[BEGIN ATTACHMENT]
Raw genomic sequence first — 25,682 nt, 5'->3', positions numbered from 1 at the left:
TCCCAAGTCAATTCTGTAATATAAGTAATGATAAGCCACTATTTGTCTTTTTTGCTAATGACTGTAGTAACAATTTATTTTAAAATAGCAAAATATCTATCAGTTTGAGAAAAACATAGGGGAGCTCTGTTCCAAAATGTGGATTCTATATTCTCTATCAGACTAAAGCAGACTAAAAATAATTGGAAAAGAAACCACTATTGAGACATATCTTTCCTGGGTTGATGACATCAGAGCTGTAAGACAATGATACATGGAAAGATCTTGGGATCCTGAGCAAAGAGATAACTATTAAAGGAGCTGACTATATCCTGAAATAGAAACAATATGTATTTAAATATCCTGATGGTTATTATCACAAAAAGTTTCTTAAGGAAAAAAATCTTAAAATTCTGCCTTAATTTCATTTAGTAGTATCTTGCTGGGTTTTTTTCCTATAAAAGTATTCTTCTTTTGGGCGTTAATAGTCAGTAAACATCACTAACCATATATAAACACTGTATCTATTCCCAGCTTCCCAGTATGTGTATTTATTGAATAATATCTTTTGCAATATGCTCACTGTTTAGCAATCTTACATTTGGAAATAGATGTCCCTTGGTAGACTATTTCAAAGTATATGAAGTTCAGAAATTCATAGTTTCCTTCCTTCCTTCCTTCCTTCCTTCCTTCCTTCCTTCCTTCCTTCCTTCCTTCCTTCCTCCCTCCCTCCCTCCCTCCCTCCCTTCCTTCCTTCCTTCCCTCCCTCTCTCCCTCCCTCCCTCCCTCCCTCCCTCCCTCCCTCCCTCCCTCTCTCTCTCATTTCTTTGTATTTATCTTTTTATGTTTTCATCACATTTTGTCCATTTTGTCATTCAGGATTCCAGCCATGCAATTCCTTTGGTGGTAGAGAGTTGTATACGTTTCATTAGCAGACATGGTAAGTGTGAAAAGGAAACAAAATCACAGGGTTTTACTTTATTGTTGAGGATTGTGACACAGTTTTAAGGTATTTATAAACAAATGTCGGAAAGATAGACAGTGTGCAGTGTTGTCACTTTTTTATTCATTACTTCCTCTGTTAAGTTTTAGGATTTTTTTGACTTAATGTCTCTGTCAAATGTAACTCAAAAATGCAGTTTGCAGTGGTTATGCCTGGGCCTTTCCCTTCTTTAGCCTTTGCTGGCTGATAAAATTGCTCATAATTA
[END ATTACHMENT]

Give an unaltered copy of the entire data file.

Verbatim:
Raw genomic sequence first — 25,682 nt, 5'->3', positions numbered from 1 at the left:
TCCCAAGTCAATTCTGTAATATAAGTAATGATAAGCCACTATTTGTCTTTTTTGCTAATGACTGTAGTAACAATTTATTTTAAAATAGCAAAATATCTATCAGTTTGAGAAAAACATAGGGGAGCTCTGTTCCAAAATGTGGATTCTATATTCTCTATCAGACTAAAGCAGACTAAAAATAATTGGAAAAGAAACCACTATTGAGACATATCTTTCCTGGGTTGATGACATCAGAGCTGTAAGACAATGATACATGGAAAGATCTTGGGATCCTGAGCAAAGAGATAACTATTAAAGGAGCTGACTATATCCTGAAATAGAAACAATATGTATTTAAATATCCTGATGGTTATTATCACAAAAAGTTTCTTAAGGAAAAAAATCTTAAAATTCTGCCTTAATTTCATTTAGTAGTATCTTGCTGGGTTTTTTTCCTATAAAAGTATTCTTCTTTTGGGCGTTAATAGTCAGTAAACATCACTAACCATATATAAACACTGTATCTATTCCCAGCTTCCCAGTATGTGTATTTATTGAATAATATCTTTTGCAATATGCTCACTGTTTAGCAATCTTACATTTGGAAATAGATGTCCCTTGGTAGACTATTTCAAAGTATATGAAGTTCAGAAATTCATAGTTTCCTTCCTTCCTTCCTTCCTTCCTTCCTTCCTTCCTTCCTTCCTTCCTTCCTTCCTTCCTCCCTCCCTCCCTCCCTCCCTCCCTTCCTTCCTTCCTTCCCTCCCTCTCTCCCTCCCTCCCTCCCTCCCTCCCTCCCTCCCTCCCTCCCTCTCTCTCTCATTTCTTTGTATTTATCTTTTTATGTTTTCATCACATTTTGTCCATTTTGTCATTCAGGATTCCAGCCATGCAATTCCTTTGGTGGTAGAGAGTTGTATACGTTTCATTAGCAGACATGGTAAGTGTGAAAAGGAAACAAAATCACAGGGTTTTACTTTATTGTTGAGGATTGTGACACAGTTTTAAGGTATTTATAAACAAATGTCGGAAAGATAGACAGTGTGCAGTGTTGTCACTTTTTTATTCATTACTTCCTCTGTTAAGTTTTAGGATTTTTTTGACTTAATGTCTCTGTCAAATGTAACTCAAAAATGCAGTTTGCAGTGGTTATGCCTGGGCCTTTCCCTTCTTTAGCCTTTGCTGGCTGATAAAATTGCTCATAATTA